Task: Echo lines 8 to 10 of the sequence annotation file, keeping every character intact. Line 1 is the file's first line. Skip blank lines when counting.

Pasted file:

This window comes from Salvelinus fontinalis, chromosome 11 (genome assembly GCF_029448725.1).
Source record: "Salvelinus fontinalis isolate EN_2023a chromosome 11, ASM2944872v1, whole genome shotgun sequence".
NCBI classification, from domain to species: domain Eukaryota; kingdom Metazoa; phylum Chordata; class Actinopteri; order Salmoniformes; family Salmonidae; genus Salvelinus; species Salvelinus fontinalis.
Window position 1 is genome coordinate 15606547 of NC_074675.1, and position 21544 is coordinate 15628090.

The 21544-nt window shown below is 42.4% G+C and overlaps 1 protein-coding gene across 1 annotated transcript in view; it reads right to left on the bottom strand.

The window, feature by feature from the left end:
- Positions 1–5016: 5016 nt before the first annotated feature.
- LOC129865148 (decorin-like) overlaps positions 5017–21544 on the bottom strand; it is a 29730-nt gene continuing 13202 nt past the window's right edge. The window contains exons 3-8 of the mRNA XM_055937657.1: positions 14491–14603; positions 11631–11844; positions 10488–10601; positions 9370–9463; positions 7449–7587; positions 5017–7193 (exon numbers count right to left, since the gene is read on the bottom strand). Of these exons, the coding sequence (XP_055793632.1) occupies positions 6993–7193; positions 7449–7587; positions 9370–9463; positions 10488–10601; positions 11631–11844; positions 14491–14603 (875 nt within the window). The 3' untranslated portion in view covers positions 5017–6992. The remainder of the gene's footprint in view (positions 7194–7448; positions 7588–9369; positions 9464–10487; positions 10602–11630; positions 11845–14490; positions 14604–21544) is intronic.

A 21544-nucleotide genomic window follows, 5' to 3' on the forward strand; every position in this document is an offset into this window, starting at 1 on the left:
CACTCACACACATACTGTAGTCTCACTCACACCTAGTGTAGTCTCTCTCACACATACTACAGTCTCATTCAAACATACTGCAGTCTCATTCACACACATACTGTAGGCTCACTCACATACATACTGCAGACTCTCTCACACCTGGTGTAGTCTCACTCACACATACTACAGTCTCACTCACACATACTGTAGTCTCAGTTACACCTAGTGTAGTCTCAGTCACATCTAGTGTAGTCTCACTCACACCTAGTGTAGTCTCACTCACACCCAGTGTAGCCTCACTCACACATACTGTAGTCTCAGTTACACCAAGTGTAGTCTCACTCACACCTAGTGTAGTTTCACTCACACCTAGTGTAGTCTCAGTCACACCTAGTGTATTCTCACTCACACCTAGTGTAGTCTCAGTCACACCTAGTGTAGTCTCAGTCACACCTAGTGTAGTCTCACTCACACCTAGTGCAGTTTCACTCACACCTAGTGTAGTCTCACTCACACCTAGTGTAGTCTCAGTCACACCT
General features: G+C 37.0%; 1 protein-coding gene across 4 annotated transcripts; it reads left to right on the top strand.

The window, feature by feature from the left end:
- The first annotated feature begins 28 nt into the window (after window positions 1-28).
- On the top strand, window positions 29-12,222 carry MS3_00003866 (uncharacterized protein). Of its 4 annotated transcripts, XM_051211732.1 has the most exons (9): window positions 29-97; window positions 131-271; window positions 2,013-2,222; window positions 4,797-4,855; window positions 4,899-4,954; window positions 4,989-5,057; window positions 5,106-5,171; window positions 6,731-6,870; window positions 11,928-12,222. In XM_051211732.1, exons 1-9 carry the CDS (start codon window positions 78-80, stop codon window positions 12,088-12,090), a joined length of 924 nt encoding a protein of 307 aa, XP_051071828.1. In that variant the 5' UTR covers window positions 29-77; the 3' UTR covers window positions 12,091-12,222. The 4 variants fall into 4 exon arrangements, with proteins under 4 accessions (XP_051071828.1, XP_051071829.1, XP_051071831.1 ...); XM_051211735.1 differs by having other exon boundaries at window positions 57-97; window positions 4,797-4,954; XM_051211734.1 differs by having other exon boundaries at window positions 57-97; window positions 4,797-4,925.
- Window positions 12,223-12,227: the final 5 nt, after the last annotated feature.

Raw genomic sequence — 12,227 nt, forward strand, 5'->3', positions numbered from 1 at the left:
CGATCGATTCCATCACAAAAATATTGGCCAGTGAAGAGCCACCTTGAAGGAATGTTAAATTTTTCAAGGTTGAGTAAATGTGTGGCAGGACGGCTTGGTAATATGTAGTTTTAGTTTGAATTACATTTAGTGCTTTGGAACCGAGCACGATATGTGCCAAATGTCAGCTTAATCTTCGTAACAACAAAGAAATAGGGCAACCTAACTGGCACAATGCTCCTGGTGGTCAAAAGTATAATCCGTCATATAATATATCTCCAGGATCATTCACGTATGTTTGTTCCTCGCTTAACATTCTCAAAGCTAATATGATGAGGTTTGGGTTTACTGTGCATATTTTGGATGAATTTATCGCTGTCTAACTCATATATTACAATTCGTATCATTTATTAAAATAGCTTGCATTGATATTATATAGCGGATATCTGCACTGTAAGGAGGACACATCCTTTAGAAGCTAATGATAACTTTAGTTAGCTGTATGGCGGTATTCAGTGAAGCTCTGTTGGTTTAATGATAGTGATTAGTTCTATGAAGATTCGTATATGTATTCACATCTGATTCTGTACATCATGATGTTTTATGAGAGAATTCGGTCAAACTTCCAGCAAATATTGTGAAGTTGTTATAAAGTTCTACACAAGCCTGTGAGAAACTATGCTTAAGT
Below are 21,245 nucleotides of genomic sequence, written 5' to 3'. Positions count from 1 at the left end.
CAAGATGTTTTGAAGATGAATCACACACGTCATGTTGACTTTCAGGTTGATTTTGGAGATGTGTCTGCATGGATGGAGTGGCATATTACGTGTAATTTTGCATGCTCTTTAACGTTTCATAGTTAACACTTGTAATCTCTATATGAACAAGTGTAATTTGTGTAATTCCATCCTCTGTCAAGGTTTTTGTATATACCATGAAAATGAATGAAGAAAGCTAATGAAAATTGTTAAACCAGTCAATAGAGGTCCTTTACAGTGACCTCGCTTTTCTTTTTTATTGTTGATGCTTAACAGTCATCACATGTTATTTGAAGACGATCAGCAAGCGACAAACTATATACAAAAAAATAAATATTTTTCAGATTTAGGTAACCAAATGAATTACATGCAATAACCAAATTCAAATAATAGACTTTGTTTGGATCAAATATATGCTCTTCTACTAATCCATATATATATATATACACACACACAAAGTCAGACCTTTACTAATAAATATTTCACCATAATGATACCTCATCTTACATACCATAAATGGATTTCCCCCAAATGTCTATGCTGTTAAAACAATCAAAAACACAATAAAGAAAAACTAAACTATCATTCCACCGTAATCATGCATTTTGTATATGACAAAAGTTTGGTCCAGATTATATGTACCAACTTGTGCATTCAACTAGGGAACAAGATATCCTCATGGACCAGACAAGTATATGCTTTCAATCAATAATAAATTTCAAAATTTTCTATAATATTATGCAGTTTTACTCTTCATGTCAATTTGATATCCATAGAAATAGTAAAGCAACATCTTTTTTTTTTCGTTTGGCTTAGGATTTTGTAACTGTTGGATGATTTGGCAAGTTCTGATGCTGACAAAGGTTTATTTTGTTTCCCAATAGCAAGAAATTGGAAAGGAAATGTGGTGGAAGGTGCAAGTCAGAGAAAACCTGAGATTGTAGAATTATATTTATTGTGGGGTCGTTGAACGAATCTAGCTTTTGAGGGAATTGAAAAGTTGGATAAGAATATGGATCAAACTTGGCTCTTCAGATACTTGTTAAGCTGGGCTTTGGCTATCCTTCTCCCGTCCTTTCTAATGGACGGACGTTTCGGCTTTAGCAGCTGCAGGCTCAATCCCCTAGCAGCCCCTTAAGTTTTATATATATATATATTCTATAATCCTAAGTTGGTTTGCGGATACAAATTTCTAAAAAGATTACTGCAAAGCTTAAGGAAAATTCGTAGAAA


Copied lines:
- LOC129865148 (decorin-like) overlaps positions 5017–21544 on the bottom strand; it is a 29730-nt gene continuing 13202 nt past the window's right edge. The window contains exons 3-8 of the mRNA XM_055937657.1: positions 14491–14603; positions 11631–11844; positions 10488–10601; positions 9370–9463; positions 7449–7587; positions 5017–7193 (exon numbers count right to left, since the gene is read on the bottom strand). Of these exons, the coding sequence (XP_055793632.1) occupies positions 6993–7193; positions 7449–7587; positions 9370–9463; positions 10488–10601; positions 11631–11844; positions 14491–14603 (875 nt within the window). The 3' untranslated portion in view covers positions 5017–6992. The remainder of the gene's footprint in view (positions 7194–7448; positions 7588–9369; positions 9464–10487; positions 10602–11630; positions 11845–14490; positions 14604–21544) is intronic.

A 21544-nucleotide genomic window follows, 5' to 3' on the forward strand; every position in this document is an offset into this window, starting at 1 on the left:
CACTCACACACATACTGTAGTCTCACTCACACCTAGTGTAGTCTCTCTCACACATACTACAGTCTCATTCAAACATACTGCAGTCTCATTCACACACATACTGTAGGCTCACTCACATACATACTGCAGACTCTCTCACACCTGGTGTAGTCTCACTCACACATACTACAGTCTCACTCACACATACTGTAGTCTCAGTTACACCTAGTGTAGTCTCAGTCACATCTAGTGTAGTCTCACTCACACCTAGTGTAGTCTCACTCACACCCAGTGTAGCCTCACTCACACATACTGTAGTCTCAGTTACACCAAGTGTAGTCTCACTCACACCTAGTGTAGTTTCACTCACACCTAGTGTAGTCTCAGTCACACCTAGTGTATTCTCACTCACACCTAGTGTAGTCTCAGTCACACCTAGTGTAGTCTCAGTCACACCTAGTGTAGTCTCACTCACACCTAGTGCAGTTTCACTCACACCTAGTGTAGTCTCACTCACACCTAGTGTAGTCTCAGTCACACCT